The newest book that I've read is "Mauve: How One Man Invented a Color That Changed the World" by Simon Garfield about how the discovery of aniline mauve dye changed fashion, industry, and science.
I have sort of mixed emotions about the book. While the majority of the book focuses on the dye industry and how it relates the fashion industry, the first few chapters of the book are very heavy with chemical terminology and I found them a bit dry. But once you get to the discover of mauve by William Perkin in 1859, the book really delves into how it revolutionized the world, going into discussions about education, industry, fashion, and law (aniline dyes led to lots of legal battles between companies regarding patents, and it was difficult to sort through legally because determining one shade of a color from another was often difficult and chemical analysis was in its infancy).
While the social, economic, and political aspects were all interesting, I found it a bit distracting that about a quarter of the way through the book, Garfield starts to alternate between discussing events in mid-late 1800's and discussing events in the late 1990's/early 2000's. While I feel there is a relevant connection to be made between the two time periods, I would have been much more satisfied if the book had been written more chronologically. What makes these parts distracting is that he focuses more on the fiber than the color (specifically the marketing of Tencel), and when color is discussed, mauve is not the main idea: it's color itself.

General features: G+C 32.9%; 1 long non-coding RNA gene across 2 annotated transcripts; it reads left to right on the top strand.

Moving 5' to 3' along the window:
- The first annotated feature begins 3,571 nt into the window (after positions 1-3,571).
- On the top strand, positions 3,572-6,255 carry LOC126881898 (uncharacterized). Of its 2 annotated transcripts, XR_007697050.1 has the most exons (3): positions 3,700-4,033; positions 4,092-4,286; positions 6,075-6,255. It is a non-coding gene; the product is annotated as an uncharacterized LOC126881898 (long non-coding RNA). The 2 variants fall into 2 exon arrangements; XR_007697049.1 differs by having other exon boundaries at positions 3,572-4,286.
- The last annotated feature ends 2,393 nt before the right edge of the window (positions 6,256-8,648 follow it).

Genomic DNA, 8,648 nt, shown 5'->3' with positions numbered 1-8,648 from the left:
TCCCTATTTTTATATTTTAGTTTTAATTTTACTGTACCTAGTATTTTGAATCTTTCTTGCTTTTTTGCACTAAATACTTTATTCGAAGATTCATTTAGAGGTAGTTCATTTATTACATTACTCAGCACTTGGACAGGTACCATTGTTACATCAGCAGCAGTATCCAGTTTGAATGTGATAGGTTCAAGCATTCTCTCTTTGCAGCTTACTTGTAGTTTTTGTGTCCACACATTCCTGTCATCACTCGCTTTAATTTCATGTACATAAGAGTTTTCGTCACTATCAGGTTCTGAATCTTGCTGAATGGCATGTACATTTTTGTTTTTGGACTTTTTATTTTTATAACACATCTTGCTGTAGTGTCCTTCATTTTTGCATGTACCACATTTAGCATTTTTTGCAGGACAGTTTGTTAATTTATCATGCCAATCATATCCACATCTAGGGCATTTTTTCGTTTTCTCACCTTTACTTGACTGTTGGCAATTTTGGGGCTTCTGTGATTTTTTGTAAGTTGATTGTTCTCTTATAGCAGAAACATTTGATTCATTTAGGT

Needless to say, despite the title, the book is less about the color and it's effects on the world and more about how Perkin changed the dye industry and how that subsequently influenced the course of history. I was slightly disappointed, but the history of synthetic dyes presented in the book was still interesting. For instance, I didn't realize Bayer developed aspirin from a byproduct of dye synthesis.
Despite the slightly misleading title and it's out of chronological telling, I would still recommend this book to anyone interested in the textile industry (or chemistry, for that matter) because we tend to overlook certain aspects of history, especially the ones we take for granted.